Eksjö – least equal in Sweden. Red-Green lead. Swedes exercise more. The Concert House that wants to be bigger.
Eksjö – least equal in Sweden
Welcome to Eksjö – the least equal town in all of Sweden. At least when you look at the ballots - nearly 70% of all the candidates are men. “Women aren’t prepared to do whatever it takes to work in politics,” said Lennart Bogren, a local government commissioner belonging to the Center Party in Eksjö. Eksjö, along with Eda and Kävlinge are the three municipalities with the most male dominated ballots in Sweden. Worst of the three is Eksjö. “I’m concerned and we work with the problems within our different parties,” Bogren continued. “It’s a difficult issue.” The party with the greatest equality problem in Eksjö is the Moderates, the Greens on the other hand have all of 62% women on their ballots. According to Bogren, working with politics means you must spend much of your free time (evenings and weekends), time women won’t give this up, he claims. “Women have other values,” he says. “They aren’t willing to do whatever it takes to work with politics. Some call it healthy, but we have to find other democratic forms somehow. Women in the middle of their career with a family, how do they stand a chance?” Pray do tell, Bogren. Unfortunately, the inequality in Eksjö doesn’t end with the ballots. Out of the 17 people in the local government, only 3 are women. When asked how he thinks the male domination effects politics, Bogren says: “It probably does effect it, but I cannot say in what way. I suppose it’s just like the prejudice says: Men find it more interesting to build and attend to roads and roadwork, whereas women prioritize nursing and care. But that’s not the case in Eksjö.” The most equal of places in Swede is Orsa, where 56 of the candidates on the ballots are men and 56 are women.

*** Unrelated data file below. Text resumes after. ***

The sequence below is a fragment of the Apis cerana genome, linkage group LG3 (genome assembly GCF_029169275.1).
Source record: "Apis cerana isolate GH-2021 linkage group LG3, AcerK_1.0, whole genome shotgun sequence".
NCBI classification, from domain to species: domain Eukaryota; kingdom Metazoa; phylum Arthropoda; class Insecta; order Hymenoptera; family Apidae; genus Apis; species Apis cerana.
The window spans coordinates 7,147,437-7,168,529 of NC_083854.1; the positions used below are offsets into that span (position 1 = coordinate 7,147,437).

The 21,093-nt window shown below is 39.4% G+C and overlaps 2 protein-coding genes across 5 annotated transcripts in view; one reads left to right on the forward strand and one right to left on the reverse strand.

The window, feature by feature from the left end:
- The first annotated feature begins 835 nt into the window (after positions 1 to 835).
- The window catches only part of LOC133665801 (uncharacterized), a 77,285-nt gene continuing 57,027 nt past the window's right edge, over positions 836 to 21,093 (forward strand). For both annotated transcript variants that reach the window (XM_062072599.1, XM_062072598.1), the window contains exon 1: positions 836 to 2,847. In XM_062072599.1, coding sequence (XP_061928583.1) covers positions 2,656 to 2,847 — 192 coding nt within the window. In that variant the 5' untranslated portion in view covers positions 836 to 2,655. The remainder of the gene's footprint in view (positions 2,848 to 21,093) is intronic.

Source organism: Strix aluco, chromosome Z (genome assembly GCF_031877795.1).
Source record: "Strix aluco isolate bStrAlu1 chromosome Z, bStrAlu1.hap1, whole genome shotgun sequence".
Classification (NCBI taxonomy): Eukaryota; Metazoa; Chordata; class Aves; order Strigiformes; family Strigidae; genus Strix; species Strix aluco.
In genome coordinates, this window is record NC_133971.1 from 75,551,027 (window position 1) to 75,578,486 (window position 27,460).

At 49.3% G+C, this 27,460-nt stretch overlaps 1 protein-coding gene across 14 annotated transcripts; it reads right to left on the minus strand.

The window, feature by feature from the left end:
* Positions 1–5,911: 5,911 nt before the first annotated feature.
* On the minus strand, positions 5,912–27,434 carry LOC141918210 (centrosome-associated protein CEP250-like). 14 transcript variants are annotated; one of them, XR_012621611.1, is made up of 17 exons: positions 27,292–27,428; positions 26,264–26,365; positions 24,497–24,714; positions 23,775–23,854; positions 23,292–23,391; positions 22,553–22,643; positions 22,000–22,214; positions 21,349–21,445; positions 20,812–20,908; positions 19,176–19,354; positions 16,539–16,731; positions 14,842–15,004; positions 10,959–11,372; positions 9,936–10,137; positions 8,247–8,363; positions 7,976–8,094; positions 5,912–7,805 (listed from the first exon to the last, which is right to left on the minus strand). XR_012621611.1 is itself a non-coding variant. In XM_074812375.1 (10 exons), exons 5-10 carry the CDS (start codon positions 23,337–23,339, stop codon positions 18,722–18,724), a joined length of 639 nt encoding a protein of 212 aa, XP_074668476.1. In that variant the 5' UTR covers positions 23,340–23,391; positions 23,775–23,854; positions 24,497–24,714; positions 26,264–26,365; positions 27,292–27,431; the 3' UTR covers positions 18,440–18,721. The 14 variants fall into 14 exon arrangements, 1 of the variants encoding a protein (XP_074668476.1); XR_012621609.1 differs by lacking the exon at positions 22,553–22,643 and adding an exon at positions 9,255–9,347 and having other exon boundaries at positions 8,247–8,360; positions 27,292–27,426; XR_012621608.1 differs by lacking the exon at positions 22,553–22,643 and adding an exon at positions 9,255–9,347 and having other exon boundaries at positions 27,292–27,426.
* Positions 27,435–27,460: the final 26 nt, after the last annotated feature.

It’s less than 100 days left before the general election in Sweden, and what are the predictions? We can tell you that an important poll made by Statistiska Centralbyrån (Statistics Sweden) released just recently reveals that the Red-Green opposition holds the lead with 50.2%. According to the same poll, the governing Alliance has only 44.2%. Other recent polls have suggested a close election or even an advantage to the Center-Right government, which makes this poll extra interesting. Statistics Sweden uses the largest sampling and is always considered to be most accurate in polls. The Left Party has lost some compared to the last election, but notes an increase since November and is now given 5.6 % in voter support. It is, however, the Green Party that really lifts the numbers of the opposition. The party is given 10.7% in the poll, a substantial increase when compared with the election result (+5.5%) and an increase since the November poll (+2.3%). Among the Alliance parties, the Moderates is the only one with an increase (3%), the other parties show a decline. In this poll, the Moderates are given 29.2%. Many may now wonder how the poll from Statistics Sweden can differ so much from many other recent polls. The polling institutes Synovate, Demoskop and Novus Opinion have all shown a close result between the two political blocs, or even a center-right lead. One explanation could be that different institutes use different polling methods, which in itself affects the final result. Another explanation could be that Statistic Sweden's poll was mainly conducted at the end of April, and the first half of May, while several other measurements that have recently been presented has been carried out during late May and early June. Regardless of this, the polls from Statistics Sweden are seen as tending to be more accurate. Since the 1970s, the May poll during an election year from Statistics Sweden has identified the winner.